Advertisement
Features

Tension is mounting in turbulent Thailand

Thailand has been in political turmoil for years, and the constant tension has hampered efforts to introduce structural reforms to boost efficiency.

934_MW_P04_Markets_Bottom
Princess Ubolratana: vetoed

Investors can be very skittish and bolt at the first sign of trouble. Those with money in Thailand, however, "are generally comfortable with the possibility of a turbulent ride," say Anuchit Nguyen and Randy Thanthong-Knight on Bloomberg.

They have to be: southeast Asia's second-largest economy has been in political turmoil for years now, and the constant tension has hampered efforts to introduce structural reforms to boost efficiency.

Advertisement - Article continues below

This year, the country is due to hold a general election on 24 March. This would be the first vote since the military government seized power in 2014 during a period of unrest and bloody street protests. In the most recent twist, the Thai Raksa Chart party (which is linked to a former Thai leader, now exiled) announced that Princess Ubolratana would be their prime ministerial candidate. Given the royal family's popularity, her candidacy would have posed a serious challenge to the military regime if her brother, the king, had not vetoed the idea late last week.

"The only thing the episode appears to have achieved is to heighten tension" between the supporters of the junta and its opponents, says The Economist. Once again, Thailand's two camps "are at daggers drawn".

Some investors remain unfazed. "Every now and then these things flare up; it doesn't have a long-lasting impact," Nader Naeimi, head of dynamic markets at AMP Capital Investors told Bloomberg. But are the fundamentals impressive enough to make up for the enduring political dysfunction? In the 2000s, the economy used to expand by an average of 4.6% a year. But GDP only grew by 3.3% year-on-year in the third quarter of 2018. It's not just the absence of structural reforms.

Ever since the military coup five years ago, investment has suffered. Meanwhile, both consumers and businesses are grappling with high debt levels.

Around 70% of GDP comes from exports, and this motor is stuttering. Nor can valuations compensate for this inauspicious backdrop. Thai shares are on a price/earnings ratio (p/e) of 15; Chinese companies only trade at around 13. There are better opportunities elsewhere in the region .

Advertisement
Advertisement

Recommended

Bullish investors return to emerging markets
Stockmarkets

Bullish investors return to emerging markets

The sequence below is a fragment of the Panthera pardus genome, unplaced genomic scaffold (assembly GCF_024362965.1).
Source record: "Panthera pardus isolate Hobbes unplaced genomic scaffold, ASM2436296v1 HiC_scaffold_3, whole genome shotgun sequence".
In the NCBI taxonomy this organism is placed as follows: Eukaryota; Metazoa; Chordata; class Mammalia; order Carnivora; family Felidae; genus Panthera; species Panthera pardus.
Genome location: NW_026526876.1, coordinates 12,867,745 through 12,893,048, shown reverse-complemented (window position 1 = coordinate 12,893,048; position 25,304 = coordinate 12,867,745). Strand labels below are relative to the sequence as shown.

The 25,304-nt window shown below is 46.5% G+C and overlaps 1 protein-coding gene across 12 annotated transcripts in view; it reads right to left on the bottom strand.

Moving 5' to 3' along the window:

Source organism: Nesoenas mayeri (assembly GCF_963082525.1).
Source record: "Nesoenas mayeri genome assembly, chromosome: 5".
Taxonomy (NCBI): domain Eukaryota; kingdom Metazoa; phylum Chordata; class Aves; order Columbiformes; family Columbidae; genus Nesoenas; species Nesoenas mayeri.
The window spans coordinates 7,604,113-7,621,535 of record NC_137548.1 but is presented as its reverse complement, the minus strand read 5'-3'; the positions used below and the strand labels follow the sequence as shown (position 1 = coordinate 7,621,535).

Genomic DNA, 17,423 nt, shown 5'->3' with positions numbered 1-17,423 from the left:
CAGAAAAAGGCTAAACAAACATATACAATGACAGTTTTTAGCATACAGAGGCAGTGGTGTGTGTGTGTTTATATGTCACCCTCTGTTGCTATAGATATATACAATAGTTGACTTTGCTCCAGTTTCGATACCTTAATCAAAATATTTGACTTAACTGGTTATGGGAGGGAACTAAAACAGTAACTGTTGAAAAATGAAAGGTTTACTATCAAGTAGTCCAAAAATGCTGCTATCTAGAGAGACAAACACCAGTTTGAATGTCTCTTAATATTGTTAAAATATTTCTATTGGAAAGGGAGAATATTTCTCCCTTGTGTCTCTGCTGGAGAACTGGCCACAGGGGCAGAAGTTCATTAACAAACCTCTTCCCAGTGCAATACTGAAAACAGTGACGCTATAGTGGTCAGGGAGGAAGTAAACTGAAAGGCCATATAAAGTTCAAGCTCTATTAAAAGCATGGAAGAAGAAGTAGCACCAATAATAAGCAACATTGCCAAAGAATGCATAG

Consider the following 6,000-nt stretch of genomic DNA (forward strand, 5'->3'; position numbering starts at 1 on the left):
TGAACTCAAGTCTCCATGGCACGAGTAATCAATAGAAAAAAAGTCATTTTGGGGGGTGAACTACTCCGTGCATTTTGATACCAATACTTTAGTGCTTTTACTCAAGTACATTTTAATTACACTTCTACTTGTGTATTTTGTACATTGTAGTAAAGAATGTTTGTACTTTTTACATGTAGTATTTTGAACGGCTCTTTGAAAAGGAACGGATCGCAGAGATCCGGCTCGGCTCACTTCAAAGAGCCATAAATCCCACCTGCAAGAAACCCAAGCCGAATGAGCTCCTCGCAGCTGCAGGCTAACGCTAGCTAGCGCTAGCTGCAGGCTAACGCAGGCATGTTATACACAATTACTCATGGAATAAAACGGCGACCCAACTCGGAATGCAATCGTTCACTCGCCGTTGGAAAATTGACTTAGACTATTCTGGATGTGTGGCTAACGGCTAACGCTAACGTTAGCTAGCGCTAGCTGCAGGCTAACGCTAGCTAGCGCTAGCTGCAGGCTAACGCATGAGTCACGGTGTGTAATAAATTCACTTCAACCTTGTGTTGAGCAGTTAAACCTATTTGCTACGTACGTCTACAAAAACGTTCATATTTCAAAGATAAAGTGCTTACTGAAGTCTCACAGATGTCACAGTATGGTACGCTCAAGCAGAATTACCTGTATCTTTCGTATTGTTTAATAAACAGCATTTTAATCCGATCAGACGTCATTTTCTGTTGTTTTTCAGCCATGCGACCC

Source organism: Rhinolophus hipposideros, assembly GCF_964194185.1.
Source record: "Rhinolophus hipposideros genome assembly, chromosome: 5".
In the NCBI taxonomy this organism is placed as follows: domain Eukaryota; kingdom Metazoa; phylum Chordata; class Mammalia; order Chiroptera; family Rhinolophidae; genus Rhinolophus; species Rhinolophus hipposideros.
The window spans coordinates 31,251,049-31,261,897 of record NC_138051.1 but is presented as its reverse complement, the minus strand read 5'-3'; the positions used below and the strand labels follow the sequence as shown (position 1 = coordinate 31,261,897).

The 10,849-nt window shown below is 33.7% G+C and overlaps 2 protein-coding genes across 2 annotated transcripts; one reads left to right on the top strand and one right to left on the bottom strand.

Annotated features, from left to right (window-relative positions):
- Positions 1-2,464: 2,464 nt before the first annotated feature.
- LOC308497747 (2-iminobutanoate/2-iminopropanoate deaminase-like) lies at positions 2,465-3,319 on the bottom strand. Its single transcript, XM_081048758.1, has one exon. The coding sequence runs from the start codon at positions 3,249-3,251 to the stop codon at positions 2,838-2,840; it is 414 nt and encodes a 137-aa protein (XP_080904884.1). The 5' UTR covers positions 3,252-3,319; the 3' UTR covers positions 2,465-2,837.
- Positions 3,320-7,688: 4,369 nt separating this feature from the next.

The ink had barely dried on the US-China trade deal before the bulls began pouring into emerging markets.
27 Jan 2020
Beware the hidden risks when investing in emerging markets
Investment strategy

Beware the hidden risks when investing in emerging markets

Emerging markets look cheap compared with developed countries, but earnings may be less trustworthy.
23 Dec 2019
How long can the good times roll?
Economy

How long can the good times roll?

Despite all the doom and gloom that has dominated our headlines for most of 2019, Britain and most of the rest of the developing world is currently en…
19 Dec 2019
Emerging markets: buy when the news is bad
Emerging markets

Emerging markets: buy when the news is bad

Emerging markets are being squeezed by local turmoil and by more general factors. But bad news can spell opportunity for investors.
5 Nov 2019

Most Popular

Eagle Lightweight GT: the reincarnation of the E-type Jag
Toys and gadgets

Eagle Lightweight GT: the reincarnation of the E-type Jag

Jaguar’s classic E-type sports car has been reinvented for the modern age. The result – the Eagle Lightweight GT – is a thing of beauty.
7 Aug 2020
Platinum: the precious metal that looks set to play catch-up with silver and gold
Silver and other precious metals

Platinum: the precious metal that looks set to play catch-up with silver and gold

Gold and silver continue to soar, but there's still time to get in. And there's another precious metal that looks set to go on a bull run too, says Jo…
7 Aug 2020
Don’t despair on dividends – these companies could be set to bring them back
Income investing

Don’t despair on dividends – these companies could be set to bring them back

The value of dividends paid out by UK stocks has plummeted this year as companies “rebase” their payment policies. But things could soon start to look…
6 Aug 2020